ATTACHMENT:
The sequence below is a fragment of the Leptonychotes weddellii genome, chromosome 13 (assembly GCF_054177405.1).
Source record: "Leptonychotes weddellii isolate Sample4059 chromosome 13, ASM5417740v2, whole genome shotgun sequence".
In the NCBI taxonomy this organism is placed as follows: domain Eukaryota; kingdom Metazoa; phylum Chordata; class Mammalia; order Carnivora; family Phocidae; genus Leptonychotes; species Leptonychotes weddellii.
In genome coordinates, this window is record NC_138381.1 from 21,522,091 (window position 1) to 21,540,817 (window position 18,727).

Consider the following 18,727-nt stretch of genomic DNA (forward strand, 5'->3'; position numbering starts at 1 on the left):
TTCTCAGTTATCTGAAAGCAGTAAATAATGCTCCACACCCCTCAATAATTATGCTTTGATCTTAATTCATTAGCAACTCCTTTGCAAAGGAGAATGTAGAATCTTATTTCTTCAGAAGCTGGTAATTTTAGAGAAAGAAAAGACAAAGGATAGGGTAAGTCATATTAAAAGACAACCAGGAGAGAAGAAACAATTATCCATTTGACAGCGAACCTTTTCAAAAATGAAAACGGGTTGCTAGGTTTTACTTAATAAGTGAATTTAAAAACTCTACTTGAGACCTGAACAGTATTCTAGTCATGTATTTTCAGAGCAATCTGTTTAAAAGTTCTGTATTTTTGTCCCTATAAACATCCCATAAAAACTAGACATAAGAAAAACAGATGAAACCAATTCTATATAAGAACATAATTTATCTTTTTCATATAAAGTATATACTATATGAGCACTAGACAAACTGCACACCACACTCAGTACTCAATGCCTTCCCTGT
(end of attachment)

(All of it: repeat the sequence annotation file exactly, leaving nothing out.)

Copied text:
The sequence below is a fragment of the Leptonychotes weddellii genome, chromosome 13 (assembly GCF_054177405.1).
Source record: "Leptonychotes weddellii isolate Sample4059 chromosome 13, ASM5417740v2, whole genome shotgun sequence".
In the NCBI taxonomy this organism is placed as follows: domain Eukaryota; kingdom Metazoa; phylum Chordata; class Mammalia; order Carnivora; family Phocidae; genus Leptonychotes; species Leptonychotes weddellii.
In genome coordinates, this window is record NC_138381.1 from 21,522,091 (window position 1) to 21,540,817 (window position 18,727).

Consider the following 18,727-nt stretch of genomic DNA (forward strand, 5'->3'; position numbering starts at 1 on the left):
TTCTCAGTTATCTGAAAGCAGTAAATAATGCTCCACACCCCTCAATAATTATGCTTTGATCTTAATTCATTAGCAACTCCTTTGCAAAGGAGAATGTAGAATCTTATTTCTTCAGAAGCTGGTAATTTTAGAGAAAGAAAAGACAAAGGATAGGGTAAGTCATATTAAAAGACAACCAGGAGAGAAGAAACAATTATCCATTTGACAGCGAACCTTTTCAAAAATGAAAACGGGTTGCTAGGTTTTACTTAATAAGTGAATTTAAAAACTCTACTTGAGACCTGAACAGTATTCTAGTCATGTATTTTCAGAGCAATCTGTTTAAAAGTTCTGTATTTTTGTCCCTATAAACATCCCATAAAAACTAGACATAAGAAAAACAGATGAAACCAATTCTATATAAGAACATAATTTATCTTTTTCATATAAAGTATATACTATATGAGCACTAGACAAACTGCACACCACACTCAGTACTCAATGCCTTCCCTGT